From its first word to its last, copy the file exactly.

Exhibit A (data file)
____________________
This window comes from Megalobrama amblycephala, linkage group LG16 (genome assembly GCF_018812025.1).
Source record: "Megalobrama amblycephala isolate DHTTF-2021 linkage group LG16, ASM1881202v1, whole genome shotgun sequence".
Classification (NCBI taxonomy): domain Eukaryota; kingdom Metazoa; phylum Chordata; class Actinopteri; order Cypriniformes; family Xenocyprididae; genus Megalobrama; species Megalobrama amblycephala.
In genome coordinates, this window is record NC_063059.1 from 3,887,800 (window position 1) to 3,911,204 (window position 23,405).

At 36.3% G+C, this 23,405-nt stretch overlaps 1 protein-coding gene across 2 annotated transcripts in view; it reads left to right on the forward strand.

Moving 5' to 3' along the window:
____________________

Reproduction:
This window comes from Megalobrama amblycephala, linkage group LG16 (genome assembly GCF_018812025.1).
Source record: "Megalobrama amblycephala isolate DHTTF-2021 linkage group LG16, ASM1881202v1, whole genome shotgun sequence".
Classification (NCBI taxonomy): domain Eukaryota; kingdom Metazoa; phylum Chordata; class Actinopteri; order Cypriniformes; family Xenocyprididae; genus Megalobrama; species Megalobrama amblycephala.
In genome coordinates, this window is record NC_063059.1 from 3,887,800 (window position 1) to 3,911,204 (window position 23,405).

At 36.3% G+C, this 23,405-nt stretch overlaps 1 protein-coding gene across 2 annotated transcripts in view; it reads left to right on the forward strand.

Moving 5' to 3' along the window: